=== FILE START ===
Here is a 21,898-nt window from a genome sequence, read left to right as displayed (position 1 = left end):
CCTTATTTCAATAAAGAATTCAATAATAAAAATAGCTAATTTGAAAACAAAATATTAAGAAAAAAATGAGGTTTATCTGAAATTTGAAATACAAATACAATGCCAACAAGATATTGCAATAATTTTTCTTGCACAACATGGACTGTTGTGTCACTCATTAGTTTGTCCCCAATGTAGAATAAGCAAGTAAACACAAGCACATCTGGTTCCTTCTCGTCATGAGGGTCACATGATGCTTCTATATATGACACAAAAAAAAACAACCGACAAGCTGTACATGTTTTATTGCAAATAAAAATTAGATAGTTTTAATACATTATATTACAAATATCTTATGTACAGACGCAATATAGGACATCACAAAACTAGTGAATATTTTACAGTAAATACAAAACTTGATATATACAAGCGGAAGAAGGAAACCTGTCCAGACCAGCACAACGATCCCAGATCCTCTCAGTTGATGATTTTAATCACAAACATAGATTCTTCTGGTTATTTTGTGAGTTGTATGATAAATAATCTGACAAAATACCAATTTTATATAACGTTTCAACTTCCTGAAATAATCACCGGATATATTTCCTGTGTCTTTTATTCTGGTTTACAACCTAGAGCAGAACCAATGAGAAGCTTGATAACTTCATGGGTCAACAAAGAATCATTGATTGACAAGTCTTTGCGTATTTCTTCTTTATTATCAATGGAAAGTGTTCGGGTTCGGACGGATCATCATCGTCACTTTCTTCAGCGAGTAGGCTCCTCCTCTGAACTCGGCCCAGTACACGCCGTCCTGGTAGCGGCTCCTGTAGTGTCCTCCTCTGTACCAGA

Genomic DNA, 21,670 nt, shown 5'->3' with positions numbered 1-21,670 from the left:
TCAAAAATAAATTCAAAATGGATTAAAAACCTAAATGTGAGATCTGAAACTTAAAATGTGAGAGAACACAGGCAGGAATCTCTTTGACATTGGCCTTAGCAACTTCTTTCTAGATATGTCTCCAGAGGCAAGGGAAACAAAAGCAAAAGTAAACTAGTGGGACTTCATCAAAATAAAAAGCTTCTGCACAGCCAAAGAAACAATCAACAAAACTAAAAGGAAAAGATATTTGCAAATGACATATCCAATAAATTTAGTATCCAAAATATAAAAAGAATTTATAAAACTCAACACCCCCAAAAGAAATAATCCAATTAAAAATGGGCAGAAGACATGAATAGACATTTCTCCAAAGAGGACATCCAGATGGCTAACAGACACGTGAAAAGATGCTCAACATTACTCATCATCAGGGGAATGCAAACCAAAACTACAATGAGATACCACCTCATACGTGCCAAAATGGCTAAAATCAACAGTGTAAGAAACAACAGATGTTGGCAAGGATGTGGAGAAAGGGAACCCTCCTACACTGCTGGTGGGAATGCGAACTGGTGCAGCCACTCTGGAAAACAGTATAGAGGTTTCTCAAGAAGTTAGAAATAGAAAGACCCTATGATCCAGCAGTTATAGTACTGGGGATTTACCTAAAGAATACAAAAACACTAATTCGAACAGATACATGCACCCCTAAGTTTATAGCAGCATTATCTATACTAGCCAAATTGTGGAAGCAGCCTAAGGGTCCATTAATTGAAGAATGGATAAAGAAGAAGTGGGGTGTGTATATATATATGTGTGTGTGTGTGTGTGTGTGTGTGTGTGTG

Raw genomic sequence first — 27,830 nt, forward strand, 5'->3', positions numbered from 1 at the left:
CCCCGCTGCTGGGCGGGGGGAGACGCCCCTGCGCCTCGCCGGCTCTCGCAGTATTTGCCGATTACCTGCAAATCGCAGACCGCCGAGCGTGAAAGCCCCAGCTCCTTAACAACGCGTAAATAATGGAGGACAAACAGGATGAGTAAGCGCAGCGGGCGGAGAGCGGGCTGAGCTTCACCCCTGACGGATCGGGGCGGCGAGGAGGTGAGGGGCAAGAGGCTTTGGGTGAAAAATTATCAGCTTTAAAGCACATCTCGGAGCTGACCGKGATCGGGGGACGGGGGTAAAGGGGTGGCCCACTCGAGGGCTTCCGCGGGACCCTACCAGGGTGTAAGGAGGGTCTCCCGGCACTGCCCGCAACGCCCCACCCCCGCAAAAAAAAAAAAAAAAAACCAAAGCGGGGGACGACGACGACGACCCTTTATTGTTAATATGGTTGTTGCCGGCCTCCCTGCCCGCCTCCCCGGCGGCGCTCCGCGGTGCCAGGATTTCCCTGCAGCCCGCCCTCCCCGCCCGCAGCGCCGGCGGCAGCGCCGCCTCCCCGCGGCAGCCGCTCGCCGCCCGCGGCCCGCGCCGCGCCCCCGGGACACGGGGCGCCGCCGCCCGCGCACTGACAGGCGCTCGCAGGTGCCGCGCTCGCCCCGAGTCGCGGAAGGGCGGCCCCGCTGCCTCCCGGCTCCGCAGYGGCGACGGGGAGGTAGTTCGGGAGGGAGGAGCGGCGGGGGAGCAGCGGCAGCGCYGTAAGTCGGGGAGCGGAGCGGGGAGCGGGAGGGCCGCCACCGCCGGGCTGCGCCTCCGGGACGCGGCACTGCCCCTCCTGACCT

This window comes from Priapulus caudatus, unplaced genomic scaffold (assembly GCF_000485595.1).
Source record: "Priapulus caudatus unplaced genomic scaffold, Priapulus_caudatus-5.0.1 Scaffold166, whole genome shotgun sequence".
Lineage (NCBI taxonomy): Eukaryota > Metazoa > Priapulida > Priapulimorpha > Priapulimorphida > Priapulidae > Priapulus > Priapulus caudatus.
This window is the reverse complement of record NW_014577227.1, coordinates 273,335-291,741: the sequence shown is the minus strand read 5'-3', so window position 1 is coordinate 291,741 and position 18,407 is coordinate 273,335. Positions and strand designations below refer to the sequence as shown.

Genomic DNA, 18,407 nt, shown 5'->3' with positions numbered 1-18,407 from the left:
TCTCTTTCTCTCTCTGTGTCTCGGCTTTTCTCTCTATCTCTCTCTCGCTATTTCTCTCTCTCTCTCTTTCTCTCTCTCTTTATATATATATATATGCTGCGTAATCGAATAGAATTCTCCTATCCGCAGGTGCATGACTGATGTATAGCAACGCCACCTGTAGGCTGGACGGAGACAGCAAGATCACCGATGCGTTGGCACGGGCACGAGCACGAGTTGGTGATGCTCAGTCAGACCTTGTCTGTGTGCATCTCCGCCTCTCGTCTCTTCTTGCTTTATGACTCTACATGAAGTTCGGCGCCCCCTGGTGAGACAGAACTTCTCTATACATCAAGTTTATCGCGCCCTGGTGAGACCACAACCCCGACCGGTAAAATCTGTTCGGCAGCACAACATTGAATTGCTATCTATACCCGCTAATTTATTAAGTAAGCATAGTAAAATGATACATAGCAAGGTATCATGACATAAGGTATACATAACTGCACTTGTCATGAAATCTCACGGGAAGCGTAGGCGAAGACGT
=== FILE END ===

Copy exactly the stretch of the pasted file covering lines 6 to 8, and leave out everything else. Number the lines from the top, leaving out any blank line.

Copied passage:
CCCCGCTGCTGGGCGGGGGGAGACGCCCCTGCGCCTCGCCGGCTCTCGCAGTATTTGCCGATTACCTGCAAATCGCAGACCGCCGAGCGTGAAAGCCCCAGCTCCTTAACAACGCGTAAATAATGGAGGACAAACAGGATGAGTAAGCGCAGCGGGCGGAGAGCGGGCTGAGCTTCACCCCTGACGGATCGGGGCGGCGAGGAGGTGAGGGGCAAGAGGCTTTGGGTGAAAAATTATCAGCTTTAAAGCACATCTCGGAGCTGACCGKGATCGGGGGACGGGGGTAAAGGGGTGGCCCACTCGAGGGCTTCCGCGGGACCCTACCAGGGTGTAAGGAGGGTCTCCCGGCACTGCCCGCAACGCCCCACCCCCGCAAAAAAAAAAAAAAAAAACCAAAGCGGGGGACGACGACGACGACCCTTTATTGTTAATATGGTTGTTGCCGGCCTCCCTGCCCGCCTCCCCGGCGGCGCTCCGCGGTGCCAGGATTTCCCTGCAGCCCGCCCTCCCCGCCCGCAGCGCCGGCGGCAGCGCCGCCTCCCCGCGGCAGCCGCTCGCCGCCCGCGGCCCGCGCCGCGCCCCCGGGACACGGGGCGCCGCCGCCCGCGCACTGACAGGCGCTCGCAGGTGCCGCGCTCGCCCCGAGTCGCGGAAGGGCGGCCCCGCTGCCTCCCGGCTCCGCAGYGGCGACGGGGAGGTAGTTCGGGAGGGAGGAGCGGCGGGGGAGCAGCGGCAGCGCYGTAAGTCGGGGAGCGGAGCGGGGAGCGGGAGGGCCGCCACCGCCGGGCTGCGCCTCCGGGACGCGGCACTGCCCCTCCTGACCT

This window comes from Priapulus caudatus, unplaced genomic scaffold (assembly GCF_000485595.1).
Source record: "Priapulus caudatus unplaced genomic scaffold, Priapulus_caudatus-5.0.1 Scaffold166, whole genome shotgun sequence".